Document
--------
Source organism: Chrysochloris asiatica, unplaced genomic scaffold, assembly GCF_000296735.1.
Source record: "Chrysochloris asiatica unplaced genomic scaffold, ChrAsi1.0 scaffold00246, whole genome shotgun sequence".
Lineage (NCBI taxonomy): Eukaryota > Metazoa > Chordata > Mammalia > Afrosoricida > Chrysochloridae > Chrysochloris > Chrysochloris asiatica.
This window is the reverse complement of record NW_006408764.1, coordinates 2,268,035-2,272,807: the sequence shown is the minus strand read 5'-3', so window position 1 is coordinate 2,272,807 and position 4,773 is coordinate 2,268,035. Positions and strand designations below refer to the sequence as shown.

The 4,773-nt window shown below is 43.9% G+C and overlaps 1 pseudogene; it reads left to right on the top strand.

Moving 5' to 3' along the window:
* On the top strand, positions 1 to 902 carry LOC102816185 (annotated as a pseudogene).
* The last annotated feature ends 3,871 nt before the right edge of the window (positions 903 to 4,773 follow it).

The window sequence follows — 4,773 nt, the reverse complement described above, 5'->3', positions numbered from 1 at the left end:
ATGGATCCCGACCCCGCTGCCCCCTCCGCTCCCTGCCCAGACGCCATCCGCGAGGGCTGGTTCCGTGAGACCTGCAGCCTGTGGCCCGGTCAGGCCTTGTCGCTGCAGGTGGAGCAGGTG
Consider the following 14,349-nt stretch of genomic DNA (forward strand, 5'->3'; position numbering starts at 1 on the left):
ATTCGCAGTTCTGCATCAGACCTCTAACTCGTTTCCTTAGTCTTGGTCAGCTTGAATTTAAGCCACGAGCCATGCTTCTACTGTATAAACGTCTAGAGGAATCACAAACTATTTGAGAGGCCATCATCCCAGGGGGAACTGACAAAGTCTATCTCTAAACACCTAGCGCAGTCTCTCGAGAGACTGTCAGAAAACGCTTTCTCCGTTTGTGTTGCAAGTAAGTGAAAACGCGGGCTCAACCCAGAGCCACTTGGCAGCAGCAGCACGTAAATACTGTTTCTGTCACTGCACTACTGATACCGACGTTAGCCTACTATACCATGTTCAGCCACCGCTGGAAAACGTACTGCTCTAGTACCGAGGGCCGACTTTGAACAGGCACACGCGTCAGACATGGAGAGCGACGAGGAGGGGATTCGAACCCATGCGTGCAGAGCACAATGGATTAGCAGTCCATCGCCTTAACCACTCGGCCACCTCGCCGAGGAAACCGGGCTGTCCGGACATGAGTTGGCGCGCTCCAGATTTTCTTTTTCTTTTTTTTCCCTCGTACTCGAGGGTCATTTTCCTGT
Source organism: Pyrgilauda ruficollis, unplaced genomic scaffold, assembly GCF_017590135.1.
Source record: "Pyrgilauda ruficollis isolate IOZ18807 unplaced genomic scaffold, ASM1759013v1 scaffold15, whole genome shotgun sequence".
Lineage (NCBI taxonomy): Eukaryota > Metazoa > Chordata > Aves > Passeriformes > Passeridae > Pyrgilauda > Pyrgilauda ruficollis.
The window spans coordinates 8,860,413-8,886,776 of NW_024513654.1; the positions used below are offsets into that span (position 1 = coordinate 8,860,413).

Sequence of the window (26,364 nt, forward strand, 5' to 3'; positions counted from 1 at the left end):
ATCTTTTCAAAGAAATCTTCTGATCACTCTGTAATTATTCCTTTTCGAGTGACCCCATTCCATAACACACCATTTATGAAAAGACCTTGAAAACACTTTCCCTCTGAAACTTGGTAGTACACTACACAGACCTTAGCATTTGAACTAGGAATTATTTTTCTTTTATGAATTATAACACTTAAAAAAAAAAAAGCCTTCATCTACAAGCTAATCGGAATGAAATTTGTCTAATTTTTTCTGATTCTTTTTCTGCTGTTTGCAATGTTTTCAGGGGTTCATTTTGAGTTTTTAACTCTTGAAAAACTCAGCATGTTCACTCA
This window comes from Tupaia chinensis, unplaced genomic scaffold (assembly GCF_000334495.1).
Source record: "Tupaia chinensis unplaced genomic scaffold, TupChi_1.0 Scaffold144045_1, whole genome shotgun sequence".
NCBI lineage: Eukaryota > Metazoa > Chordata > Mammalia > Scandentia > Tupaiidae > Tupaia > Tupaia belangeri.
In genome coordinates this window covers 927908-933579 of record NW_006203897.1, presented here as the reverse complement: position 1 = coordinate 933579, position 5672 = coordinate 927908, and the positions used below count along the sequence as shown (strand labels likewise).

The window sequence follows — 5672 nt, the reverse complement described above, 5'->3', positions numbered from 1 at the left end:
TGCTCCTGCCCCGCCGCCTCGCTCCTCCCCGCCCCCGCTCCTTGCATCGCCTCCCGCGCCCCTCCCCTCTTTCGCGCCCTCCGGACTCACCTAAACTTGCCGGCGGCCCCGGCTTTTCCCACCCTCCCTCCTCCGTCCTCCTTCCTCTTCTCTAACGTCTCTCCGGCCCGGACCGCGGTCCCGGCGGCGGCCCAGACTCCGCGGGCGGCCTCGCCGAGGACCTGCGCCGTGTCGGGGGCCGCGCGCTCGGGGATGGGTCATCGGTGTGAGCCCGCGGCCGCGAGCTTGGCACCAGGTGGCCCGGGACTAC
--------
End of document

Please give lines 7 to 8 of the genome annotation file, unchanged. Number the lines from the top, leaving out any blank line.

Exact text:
* On the top strand, positions 1 to 902 carry LOC102816185 (annotated as a pseudogene).
* The last annotated feature ends 3,871 nt before the right edge of the window (positions 903 to 4,773 follow it).